|Town Students, ca. 1953|
Because the “Day Students,” or “Town Students,” did not live in the dorms, they tended not to be as involved in groups, and often felt that they had second class status on campus. As Day Students had their own particular needs and concerns, they were encouraged to start their own organization, in the hope that it would encourage them to become more involved on campus. In the early years, these students were represented in the school’s Student Government Association, but they were not given formal recognition until 1929. In that year, the Day Students Association was founded, which allowed the students more representation in the school’s student government. At this time, the group was given a special room in the Students’ Building that was designated for study and relaxation. Unfortunately, the space had very few amenities which would have made life easier for students who lived off campus. It had sparse furniture and no lockers, resulting in the students having to carry their books all day. There was also a parking problem for commuting students, who had to compete for a limited amount of spaces with faculty members.
As the college continued to grow, students continued to live both on and off campus and there continued to be an organization for commuting students. In 1933, the Day Students’ Association changed its name to the Town Students Association. Membership included all women who lived off campus, and the group’s constitution reflected their desire “to participate more fully in college activities, and believing that student government develops self-control and instills loyalty in students.”
|President of the Town Students Association Choosing Tunes on the Jukebox|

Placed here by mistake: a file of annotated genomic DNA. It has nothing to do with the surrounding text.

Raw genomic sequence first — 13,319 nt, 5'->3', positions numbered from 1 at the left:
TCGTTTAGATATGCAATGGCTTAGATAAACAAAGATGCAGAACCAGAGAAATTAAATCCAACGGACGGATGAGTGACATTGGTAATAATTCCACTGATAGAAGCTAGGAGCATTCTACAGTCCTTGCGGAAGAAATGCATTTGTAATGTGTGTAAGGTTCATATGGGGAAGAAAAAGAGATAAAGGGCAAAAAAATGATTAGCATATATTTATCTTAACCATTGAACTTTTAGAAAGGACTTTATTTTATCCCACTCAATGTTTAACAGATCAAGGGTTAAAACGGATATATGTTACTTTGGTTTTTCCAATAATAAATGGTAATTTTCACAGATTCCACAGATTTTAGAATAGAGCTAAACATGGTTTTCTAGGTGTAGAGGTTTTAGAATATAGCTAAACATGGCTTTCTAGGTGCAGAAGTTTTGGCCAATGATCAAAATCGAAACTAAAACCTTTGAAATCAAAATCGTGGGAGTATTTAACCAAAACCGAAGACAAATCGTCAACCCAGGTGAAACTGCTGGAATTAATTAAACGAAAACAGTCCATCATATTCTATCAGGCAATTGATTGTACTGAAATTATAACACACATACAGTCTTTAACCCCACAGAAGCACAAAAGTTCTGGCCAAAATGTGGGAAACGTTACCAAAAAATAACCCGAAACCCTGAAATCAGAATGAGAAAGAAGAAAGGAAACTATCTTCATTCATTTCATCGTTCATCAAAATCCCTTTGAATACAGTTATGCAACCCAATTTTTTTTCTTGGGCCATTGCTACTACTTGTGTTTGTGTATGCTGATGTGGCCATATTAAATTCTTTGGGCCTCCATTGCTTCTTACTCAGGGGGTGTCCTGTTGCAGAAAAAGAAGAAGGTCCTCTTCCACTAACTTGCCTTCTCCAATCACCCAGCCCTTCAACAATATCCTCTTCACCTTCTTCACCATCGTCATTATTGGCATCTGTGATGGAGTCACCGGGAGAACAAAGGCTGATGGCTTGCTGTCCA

In the years after World War II, college enrollment began to swell. At that time, almost ten percent of the student populations lived at home. By 1949, 220 town students were enrolled at Woman’s College (now UNC Greensboro). Although these young women had only minimal participation in campus organizations, they occasionally would socialize together in the Day Students’ Room. In an attempt to draw these students further into college life and create deeper connections with on-campus students, administration allowed each town students to join a residence hall. This plan was not a great success and most town students preferred to return home after class or to gather in the Day Students’ Organization room, which was now located in Elliott Hall. Instead, to further the feeling of inclusion in typical campus activities, the Organization decided to hold a dance. This type of activity allowed the students to have a typical college experience without living on campus.
|Town Students Association Dance, April 1949|
When Woman’s College became a part of the University of North Carolina system in 1963, the school became co-ed and the commuting community grew even larger. Indeed, most of the rise in registration was due to local enrollment. Two years later, the Town Students’ Association had its first male officer, Anthony Thompson. This was not popular with many of the female members who were still becoming accustomed to male students on campus. The organization’s new handbook set their goals as: “to inform the Town Students of student government activities; to unite the town students, and to link more closely community students with dormitory students.” Recognizing that meeting attendance was one of the most challenging aspects of the organization, members were requested to check their mailboxes every day for organization news and to attend all meetings, which were held in Elliott Hall.
By the 1970s, the organization attempted to appeal to a broad and diverse range of members by sponsoring a car rally and book exchanges. The early 1980s saw a population of approximately 6000 off-campus and commuter students at UNC Greensboro, and the Town Student Executive Board planned engaging and creative activities. Dues payed for activities included breakfasts and lunches for the members, as well as trips to local breweries and dinner theaters, as well as career planning events.
In 1983, the Town Students Association became the Commuting Students Association, incorporating students who traveled to campus from out of town. The average age of this group was twenty seven years old. Sadly, the renamed organization never really garnered support from the student body, and by 1993, their main function was to supply monthly deli lunches for its members. As the commuting population grew larger, there became less of a formal need for an organization to help the students assimilate to campus life. These students would now help to shape the culture and personality of the school.